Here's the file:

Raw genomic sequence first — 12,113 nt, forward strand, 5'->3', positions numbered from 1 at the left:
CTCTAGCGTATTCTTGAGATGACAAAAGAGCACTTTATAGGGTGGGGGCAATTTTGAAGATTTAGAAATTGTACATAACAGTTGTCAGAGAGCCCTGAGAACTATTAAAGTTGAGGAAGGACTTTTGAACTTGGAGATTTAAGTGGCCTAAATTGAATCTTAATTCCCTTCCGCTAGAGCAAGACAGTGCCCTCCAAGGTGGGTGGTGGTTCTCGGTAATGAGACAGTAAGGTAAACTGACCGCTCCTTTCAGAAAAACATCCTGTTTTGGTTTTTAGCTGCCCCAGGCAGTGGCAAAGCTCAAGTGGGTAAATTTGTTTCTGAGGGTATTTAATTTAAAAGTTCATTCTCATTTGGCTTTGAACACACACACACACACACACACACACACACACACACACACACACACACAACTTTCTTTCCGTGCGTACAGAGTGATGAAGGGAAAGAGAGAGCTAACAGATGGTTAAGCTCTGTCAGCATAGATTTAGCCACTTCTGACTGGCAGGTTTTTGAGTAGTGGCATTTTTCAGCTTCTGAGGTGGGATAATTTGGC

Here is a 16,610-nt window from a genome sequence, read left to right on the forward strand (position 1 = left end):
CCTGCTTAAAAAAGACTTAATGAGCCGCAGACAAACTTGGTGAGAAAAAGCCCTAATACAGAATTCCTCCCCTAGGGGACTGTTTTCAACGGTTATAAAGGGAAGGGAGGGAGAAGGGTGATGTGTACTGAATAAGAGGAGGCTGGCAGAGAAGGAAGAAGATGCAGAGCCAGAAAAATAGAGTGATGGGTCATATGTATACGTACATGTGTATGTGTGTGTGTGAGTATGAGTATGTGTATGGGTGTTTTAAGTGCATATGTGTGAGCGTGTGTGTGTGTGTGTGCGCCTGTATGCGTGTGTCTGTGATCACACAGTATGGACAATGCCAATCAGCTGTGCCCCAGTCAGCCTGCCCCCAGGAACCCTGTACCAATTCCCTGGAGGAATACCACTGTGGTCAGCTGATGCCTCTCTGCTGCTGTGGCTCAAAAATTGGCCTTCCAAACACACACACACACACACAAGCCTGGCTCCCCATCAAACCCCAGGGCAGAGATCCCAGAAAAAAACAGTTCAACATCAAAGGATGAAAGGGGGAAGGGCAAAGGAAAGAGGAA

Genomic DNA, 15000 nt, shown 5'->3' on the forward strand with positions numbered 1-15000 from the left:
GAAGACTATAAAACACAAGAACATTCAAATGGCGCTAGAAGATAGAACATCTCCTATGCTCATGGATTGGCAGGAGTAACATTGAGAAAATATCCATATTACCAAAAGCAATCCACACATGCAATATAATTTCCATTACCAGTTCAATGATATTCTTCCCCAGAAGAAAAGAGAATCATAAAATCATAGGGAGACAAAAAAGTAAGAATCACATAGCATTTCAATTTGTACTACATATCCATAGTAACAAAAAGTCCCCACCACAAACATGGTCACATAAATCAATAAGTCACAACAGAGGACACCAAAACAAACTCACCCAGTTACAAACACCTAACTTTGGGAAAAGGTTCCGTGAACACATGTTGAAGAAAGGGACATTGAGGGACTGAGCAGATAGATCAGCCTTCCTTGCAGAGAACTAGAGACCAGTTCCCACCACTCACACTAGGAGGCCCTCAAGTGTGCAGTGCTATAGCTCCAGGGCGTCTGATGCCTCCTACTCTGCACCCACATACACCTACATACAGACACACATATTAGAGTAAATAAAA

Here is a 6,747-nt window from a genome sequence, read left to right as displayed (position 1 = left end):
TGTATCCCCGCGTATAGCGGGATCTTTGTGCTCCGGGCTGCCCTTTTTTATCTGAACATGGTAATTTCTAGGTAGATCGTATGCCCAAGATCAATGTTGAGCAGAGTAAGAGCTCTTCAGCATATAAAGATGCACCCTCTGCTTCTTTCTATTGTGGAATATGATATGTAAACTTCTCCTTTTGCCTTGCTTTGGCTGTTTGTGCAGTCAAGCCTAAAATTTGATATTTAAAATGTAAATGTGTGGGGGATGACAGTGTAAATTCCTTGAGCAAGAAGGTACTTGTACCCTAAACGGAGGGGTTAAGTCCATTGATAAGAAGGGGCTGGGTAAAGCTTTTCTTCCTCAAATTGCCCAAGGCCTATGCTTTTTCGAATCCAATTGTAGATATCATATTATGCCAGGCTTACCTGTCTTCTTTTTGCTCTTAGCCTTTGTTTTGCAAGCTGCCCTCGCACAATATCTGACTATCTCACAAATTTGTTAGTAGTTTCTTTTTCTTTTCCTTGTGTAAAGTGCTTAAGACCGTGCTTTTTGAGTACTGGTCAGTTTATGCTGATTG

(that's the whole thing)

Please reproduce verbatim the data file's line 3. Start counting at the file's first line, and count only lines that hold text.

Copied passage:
Here is a 16,610-nt window from a genome sequence, read left to right on the forward strand (position 1 = left end):